World’s deepest hole dubbed ‘well to hell’

World’s deepest hole dubbed ‘well to hell’

Earth’s deepest artificial hole stretches more than 12,000 metres below the surface — but it’s only covered by a rusty metal lid.

Russia’s Kola Superdeep Borehole was created by the Soviets in the name of science so they could learn more about what’s really under our feet and dig to depths unknown.

The project to drill into the Earth’s surface began near Murmansk in the 1970s when Soviet scientists wanted to learn more about the Earth’s crust.

Over two decades, they managed dig more than 12km down into the Earth.

However, in 1992 they had to stop drilling because the temperature was around 180 degrees Celsius, which was far hotter than the scientists predicted it would be.

Experts still need to figure out a way to overcome this temperature issue if they want to keep drilling and not destroy all of their equipment in the process.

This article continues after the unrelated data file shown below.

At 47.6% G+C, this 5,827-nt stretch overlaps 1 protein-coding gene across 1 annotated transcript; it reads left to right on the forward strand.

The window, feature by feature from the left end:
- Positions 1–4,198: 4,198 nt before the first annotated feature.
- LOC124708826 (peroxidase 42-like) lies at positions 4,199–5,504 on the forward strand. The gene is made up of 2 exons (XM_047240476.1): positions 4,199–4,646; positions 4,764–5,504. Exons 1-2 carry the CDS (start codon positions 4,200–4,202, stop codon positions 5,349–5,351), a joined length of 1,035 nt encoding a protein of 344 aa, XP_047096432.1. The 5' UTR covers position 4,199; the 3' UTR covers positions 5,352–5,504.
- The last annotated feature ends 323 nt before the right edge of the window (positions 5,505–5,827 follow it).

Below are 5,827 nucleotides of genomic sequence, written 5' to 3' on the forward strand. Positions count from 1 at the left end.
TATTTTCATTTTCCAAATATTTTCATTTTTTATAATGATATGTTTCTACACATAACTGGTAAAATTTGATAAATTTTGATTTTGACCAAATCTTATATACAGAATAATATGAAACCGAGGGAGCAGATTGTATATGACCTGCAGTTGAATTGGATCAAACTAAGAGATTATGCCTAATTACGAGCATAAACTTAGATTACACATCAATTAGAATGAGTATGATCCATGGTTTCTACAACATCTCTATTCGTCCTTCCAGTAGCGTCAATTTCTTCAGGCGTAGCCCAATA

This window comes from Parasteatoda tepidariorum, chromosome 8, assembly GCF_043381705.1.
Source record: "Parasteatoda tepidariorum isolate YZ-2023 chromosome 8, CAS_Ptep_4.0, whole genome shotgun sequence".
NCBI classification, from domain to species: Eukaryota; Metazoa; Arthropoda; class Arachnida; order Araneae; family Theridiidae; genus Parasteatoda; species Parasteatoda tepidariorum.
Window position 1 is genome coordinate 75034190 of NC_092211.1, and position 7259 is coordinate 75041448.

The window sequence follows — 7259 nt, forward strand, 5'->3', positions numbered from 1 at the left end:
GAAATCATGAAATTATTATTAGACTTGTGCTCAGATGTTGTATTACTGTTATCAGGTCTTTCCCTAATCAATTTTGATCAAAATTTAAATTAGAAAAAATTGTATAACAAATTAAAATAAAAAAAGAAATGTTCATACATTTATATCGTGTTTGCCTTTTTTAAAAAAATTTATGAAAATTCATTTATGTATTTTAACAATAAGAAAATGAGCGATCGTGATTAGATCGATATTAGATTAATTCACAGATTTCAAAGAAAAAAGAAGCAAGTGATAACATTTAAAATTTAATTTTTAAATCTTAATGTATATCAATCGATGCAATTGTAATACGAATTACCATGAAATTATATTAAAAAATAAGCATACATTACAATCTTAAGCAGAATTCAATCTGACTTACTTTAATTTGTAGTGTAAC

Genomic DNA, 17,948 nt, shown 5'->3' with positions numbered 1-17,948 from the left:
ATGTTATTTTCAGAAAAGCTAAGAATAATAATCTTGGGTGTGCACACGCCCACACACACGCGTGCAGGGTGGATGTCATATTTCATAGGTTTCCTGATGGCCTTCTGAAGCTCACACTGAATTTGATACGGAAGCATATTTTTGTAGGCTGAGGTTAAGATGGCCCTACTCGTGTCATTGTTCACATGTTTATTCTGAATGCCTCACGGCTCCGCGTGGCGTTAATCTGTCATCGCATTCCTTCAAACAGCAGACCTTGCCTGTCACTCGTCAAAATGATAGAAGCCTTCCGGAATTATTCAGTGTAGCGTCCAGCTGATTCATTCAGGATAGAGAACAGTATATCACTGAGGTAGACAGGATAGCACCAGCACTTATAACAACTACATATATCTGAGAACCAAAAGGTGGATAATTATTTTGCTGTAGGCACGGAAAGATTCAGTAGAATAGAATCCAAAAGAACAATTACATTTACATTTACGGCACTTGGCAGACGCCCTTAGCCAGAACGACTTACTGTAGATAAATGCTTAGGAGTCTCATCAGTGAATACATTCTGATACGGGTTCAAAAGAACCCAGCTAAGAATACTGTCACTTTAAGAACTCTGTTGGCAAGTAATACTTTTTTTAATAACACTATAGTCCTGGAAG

All this drilling wasn’t for nothing, though, as some scientific discoveries were made.

The researchers found out there was water at 12 kilometres into Earth’s crust despite this previously being thought to be impossible.

They also found 24 new types of long dead single-celled organisms and gained access to rocks that were 2.7 billion years old.

The Kola Superdeep Borehole is 23 centimetres in diameter and its metal lid is welded on so it is unlikely that anyone would ever fall down it.

Locals in the area say the hole is so deep you can hear the screams of people being tortured in hell, hence its nickname “the well to hell”.

If you fell down the hole, it would take around 3.5 to four minutes to reach the bottom.

Lots of countries wanted to be the first to drill into the Earth’s mantle during the Cold War, and today Japan is attempting to set this record.

This article originally appeared on The Sun and was reproduced with permission

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